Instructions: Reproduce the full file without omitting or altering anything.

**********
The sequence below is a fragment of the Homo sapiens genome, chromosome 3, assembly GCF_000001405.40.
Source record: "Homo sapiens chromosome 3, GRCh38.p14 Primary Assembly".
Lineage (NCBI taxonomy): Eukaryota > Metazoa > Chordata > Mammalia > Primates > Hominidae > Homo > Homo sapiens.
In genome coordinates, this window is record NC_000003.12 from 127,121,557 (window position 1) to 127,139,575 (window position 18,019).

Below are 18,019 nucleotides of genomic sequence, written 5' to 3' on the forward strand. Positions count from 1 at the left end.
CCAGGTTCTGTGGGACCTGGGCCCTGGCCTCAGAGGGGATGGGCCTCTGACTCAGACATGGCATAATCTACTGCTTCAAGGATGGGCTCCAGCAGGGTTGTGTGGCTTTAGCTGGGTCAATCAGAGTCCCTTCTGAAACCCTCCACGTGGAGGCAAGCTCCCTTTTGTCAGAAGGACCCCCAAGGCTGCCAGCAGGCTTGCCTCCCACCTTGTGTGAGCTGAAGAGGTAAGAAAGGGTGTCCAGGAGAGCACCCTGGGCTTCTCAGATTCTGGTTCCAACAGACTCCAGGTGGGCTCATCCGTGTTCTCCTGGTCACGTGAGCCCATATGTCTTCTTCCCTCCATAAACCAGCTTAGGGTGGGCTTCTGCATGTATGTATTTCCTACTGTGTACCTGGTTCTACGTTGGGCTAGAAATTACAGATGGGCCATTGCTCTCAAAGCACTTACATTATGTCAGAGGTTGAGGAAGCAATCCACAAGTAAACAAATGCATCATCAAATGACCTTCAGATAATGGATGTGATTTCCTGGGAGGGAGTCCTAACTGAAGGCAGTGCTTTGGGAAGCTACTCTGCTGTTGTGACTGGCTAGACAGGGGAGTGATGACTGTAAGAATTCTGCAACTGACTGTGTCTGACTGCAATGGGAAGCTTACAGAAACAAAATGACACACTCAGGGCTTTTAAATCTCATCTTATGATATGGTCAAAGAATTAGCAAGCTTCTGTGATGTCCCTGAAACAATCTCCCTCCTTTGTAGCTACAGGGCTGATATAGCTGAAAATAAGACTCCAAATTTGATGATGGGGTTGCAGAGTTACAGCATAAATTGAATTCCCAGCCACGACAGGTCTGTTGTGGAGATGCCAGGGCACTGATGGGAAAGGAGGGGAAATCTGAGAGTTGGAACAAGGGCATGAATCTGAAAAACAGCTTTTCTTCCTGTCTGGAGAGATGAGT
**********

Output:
The sequence below is a fragment of the Homo sapiens genome, chromosome 3, assembly GCF_000001405.40.
Source record: "Homo sapiens chromosome 3, GRCh38.p14 Primary Assembly".
Lineage (NCBI taxonomy): Eukaryota > Metazoa > Chordata > Mammalia > Primates > Hominidae > Homo > Homo sapiens.
In genome coordinates, this window is record NC_000003.12 from 127,121,557 (window position 1) to 127,139,575 (window position 18,019).

Below are 18,019 nucleotides of genomic sequence, written 5' to 3' on the forward strand. Positions count from 1 at the left end.
CCAGGTTCTGTGGGACCTGGGCCCTGGCCTCAGAGGGGATGGGCCTCTGACTCAGACATGGCATAATCTACTGCTTCAAGGATGGGCTCCAGCAGGGTTGTGTGGCTTTAGCTGGGTCAATCAGAGTCCCTTCTGAAACCCTCCACGTGGAGGCAAGCTCCCTTTTGTCAGAAGGACCCCCAAGGCTGCCAGCAGGCTTGCCTCCCACCTTGTGTGAGCTGAAGAGGTAAGAAAGGGTGTCCAGGAGAGCACCCTGGGCTTCTCAGATTCTGGTTCCAACAGACTCCAGGTGGGCTCATCCGTGTTCTCCTGGTCACGTGAGCCCATATGTCTTCTTCCCTCCATAAACCAGCTTAGGGTGGGCTTCTGCATGTATGTATTTCCTACTGTGTACCTGGTTCTACGTTGGGCTAGAAATTACAGATGGGCCATTGCTCTCAAAGCACTTACATTATGTCAGAGGTTGAGGAAGCAATCCACAAGTAAACAAATGCATCATCAAATGACCTTCAGATAATGGATGTGATTTCCTGGGAGGGAGTCCTAACTGAAGGCAGTGCTTTGGGAAGCTACTCTGCTGTTGTGACTGGCTAGACAGGGGAGTGATGACTGTAAGAATTCTGCAACTGACTGTGTCTGACTGCAATGGGAAGCTTACAGAAACAAAATGACACACTCAGGGCTTTTAAATCTCATCTTATGATATGGTCAAAGAATTAGCAAGCTTCTGTGATGTCCCTGAAACAATCTCCCTCCTTTGTAGCTACAGGGCTGATATAGCTGAAAATAAGACTCCAAATTTGATGATGGGGTTGCAGAGTTACAGCATAAATTGAATTCCCAGCCACGACAGGTCTGTTGTGGAGATGCCAGGGCACTGATGGGAAAGGAGGGGAAATCTGAGAGTTGGAACAAGGGCATGAATCTGAAAAACAGCTTTTCTTCCTGTCTGGAGAGATGAGT